Guest Post by Carmen Brettel is a writer and manager for Studentgrants.org, where she has recently been researching returning student grants. In her spare time, Carmen enjoys gardening and volunteering at animal shelters.
Saving money on bay area homes isn’t easy, often because many future savings first require steep investments. Although this is a sound economic choice, many of us are not yet comfortable making that leap.
That’s what these tips are for. We can all learn from the thrifty habits of environmentally-conscious renters and home-owners all around the Bay Area, many of whom—rather than going into debt for a Prius or solar panels—opt to save money and the planet by using public transit and turning down the thermostat.
Here are some of their frugal habits at home.
- Turn down the water heater. If it’s at 140 degrees, tone it down to 120 to save up to 10% on water heating costs.
- Take quicker showers. This is easier said than done, especially in the winter. To ward off the shivers when you turn off the water while sudsing, simply make your bathroom warmer. Start by leaving the door shut even when no one is inside so its warmth doesn’t escape (except when airing it out after a shower). Make this tactic more effective by making a door snake out of an old towel.
- Make door snakes by rolling up old towels or filling unwanted ties with rice. You’ll save on your heating bills by keeping a room in use sealed off from the rest of the house.
- Snag a space heater from the thrift store. Sealing off rooms in use will save heat, but you’ll be able to further lower the thermostat by plugging in a space heater. Just be sure to plug it in before buying it.
- Watch the thermostat. With door snakes and space heaters in only used rooms in the house, you can make a significant dent in climate control bills. If, for example, you are unemployed or self-employed and job-search or work from home, you’ll probably only need one warm room. Close it off with a door snake, plug in the space heater, and set the thermostat so the rest of the house is just a little chilly. Every degree you go down on the thermostat, you save between 1 and 3% of your heating bill. Bonus points for turning it off altogether.In warmer months, aim for 78 degrees or higher when at home and open the windows and plug in a fan if necessary. This can save you between 10 and 20% of your bill.
- Vanquish energy vampires. Unused items left plugged into an outlet still suck out energy—hence, energy vampires. Annually, vampire energy can account for almost 10% of electric bills! Unplug them or group them into surge protectors you can switch off when not in use. You can usually snag these for free or cheap at thrift stores or Craigslist.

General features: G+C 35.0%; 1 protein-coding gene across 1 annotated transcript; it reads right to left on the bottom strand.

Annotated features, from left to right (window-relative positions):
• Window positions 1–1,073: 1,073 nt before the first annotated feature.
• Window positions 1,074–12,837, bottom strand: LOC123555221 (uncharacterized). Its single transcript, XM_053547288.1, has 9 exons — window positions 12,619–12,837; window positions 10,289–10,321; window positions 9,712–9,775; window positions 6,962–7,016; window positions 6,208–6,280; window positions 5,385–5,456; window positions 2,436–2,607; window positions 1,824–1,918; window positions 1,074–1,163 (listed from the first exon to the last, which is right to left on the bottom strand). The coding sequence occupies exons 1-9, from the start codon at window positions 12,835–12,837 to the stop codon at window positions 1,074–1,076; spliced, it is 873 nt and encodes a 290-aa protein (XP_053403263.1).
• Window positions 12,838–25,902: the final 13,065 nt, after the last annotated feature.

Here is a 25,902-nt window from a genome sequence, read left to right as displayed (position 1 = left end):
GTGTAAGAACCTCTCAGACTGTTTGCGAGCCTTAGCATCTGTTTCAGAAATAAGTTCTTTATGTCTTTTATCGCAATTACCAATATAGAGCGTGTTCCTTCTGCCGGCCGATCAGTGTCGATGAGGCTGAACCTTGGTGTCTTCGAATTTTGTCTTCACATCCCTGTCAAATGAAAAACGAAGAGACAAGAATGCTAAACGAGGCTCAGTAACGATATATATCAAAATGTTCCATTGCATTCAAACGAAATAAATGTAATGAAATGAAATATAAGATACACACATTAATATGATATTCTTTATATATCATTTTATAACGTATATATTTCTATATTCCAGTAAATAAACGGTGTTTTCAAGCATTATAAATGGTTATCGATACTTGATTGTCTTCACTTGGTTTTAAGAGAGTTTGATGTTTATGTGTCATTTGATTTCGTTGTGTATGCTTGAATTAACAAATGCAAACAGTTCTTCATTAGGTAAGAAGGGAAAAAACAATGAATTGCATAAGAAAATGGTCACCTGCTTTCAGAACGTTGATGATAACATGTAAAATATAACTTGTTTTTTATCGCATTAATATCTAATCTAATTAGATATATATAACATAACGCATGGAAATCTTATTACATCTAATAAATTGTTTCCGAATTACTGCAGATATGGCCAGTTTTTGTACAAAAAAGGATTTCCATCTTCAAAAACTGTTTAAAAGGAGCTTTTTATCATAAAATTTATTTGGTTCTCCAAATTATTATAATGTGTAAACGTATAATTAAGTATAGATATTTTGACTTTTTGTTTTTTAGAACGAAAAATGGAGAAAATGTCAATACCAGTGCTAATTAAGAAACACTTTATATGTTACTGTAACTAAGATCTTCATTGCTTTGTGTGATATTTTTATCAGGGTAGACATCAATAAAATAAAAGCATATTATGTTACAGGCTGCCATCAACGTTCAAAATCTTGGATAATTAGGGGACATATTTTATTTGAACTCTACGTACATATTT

- Use less detergent. We typically use more than we need—for both the dishes and the laundry.
- Replace the fabric softener with distilled white vinegar. Pour it into the slot for fabric softeners for stink-free, clean clothes.
- Wash clothes in cold water. Barring pet waste and muddy soccer clothes, most laundry loads don’t need hot or warm water.
- Stop buying household cleaners. Make your own by filling an empty spray bottle with 1 part liquid soap, 4 parts water, and about 10 drops of tea tree or lavender essential oil. The latter are antibacterial and antivirual, and a study has shown that the latter is just as good as conventional ingredients at inhibiting H1N1 and other nasties.
- Make your toilet low-flow with a few large rocks or a brick. Place the heavy item inside the tank of the water, displacing much of it so you waste less water with each flush.
- Grow native plants. Grassy lawns in drought-prone areas are a recipe for high water bills (not to mention costs incurred installing sprinklers). Native shrubs, trees, grasses, and plants tend to fare better in most lawns. Low-maintenance house plants include aloe and spider plants, which also filters air of indoor pollution like formaldehyde.
- Start a water barrel. If you’re proud of your lawn just the way it is, you can water them with water saved in a water barrel. You can find them for free and cheap on Craigslist or make your own with this Instructables tutorial.
- Mulch. This is better for the environment (and cheaper) than any man-made alternative like concrete because rain can still seep into the ground and become groundwater, which we drink through the public water system. Mulching also traps moisture in the soil and prevents weeds from spouting, saving you money on lawn care. Many communities give away free mulch, and you can scour Craigslist if yours doesn’t.